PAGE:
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December 9, 2013

Once Upon a Time Adults Read Fairy Tales, Too

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Whether you read fairy tales as a child or whether you’re simply aware of them because you are a person who is alive and does not live under a rock, fairy tales have played a role in your reading experience.

Unfortunately, when Disney sunk his claws into them, he did a disservice that lasted for decades: Most of our perceptions have been colored by his saccharine and censored interpretations. Because of him, the words “fairy tales” invoke images of childhood and whimsy and musical numbers that are too catchy for their own good.

Contrary to what Disney’s cultural stronghold would have you believe, the idea that fairy tales are for children is a relatively recent phenomenon. They used to function much in the way that adult books do: They were escapist, but they were also strange and frightening and often startlingly gory or sexual (for example, if your only exposure has been Disney, than you might not know that in the real Little Mermaid, the prince marries another woman and the mermaid considers murdering him but instead succumbs to a weird spiritual suicide… As for the real “Sleeping Beauty”….trust me, you don’t want to know. Unless you are a fan of necrophilia, in which case, go ahead and read that --- and also please get some therapy).

As all good books do, fairy tales explored the dark and primal aspects of human nature --- the deep corners of our psyches that we shy away from in ourselves. That is the true reason they have lasted in the cultural imagination for hundreds of years. Beneath their simplicity lies a world of social commentary and compelling darkness. Disney may have taken them away from the adult world, but there are plenty of modern authors who have taken them back.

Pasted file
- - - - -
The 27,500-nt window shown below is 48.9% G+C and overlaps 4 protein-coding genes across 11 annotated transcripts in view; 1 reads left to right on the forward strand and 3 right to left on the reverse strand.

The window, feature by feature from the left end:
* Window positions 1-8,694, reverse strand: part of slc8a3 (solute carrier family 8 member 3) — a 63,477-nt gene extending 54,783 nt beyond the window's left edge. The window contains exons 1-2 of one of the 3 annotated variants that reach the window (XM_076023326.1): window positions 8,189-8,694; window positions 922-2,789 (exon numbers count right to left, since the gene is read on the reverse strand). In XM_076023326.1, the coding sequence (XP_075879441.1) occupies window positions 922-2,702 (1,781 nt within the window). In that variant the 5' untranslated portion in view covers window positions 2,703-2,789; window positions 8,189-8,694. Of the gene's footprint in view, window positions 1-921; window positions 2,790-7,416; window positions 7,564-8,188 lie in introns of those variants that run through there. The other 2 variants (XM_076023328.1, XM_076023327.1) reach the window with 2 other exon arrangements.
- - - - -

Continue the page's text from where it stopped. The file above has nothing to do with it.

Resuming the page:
So, here is a list of some of the best fairy tales for adults. Some are direct adaptations; some simply take fairy-tale elements for their own. (Disclaimer: this list is meant to be just a sample. And, I intentionally skipped the big shots like Tolkien and Angela Carter and Gregory Maguire in favor of hopefully spreading the word of some lesser-known titles).

THE NIGHT CIRCUS by Erin Morgenstern
The one sentence description: The Prestige with teenagers instead of Hugh Jackman and Christian Bale.

The longer description: One of the most cinematic, atmospheric books of the last few years, the reader is transplanted directly into the strange and mysterious circus that appears without warning, only by night, and leaves town with the same suddenness. This book perfectly captures the haunting, dreamlike quality of fairy tales, complete with magic that is never quite explained. In most books, this might be annoying and I’d want an explanation, but Morgenstern makes the air of mystery work.

BRIAR ROSE by Jane Yolen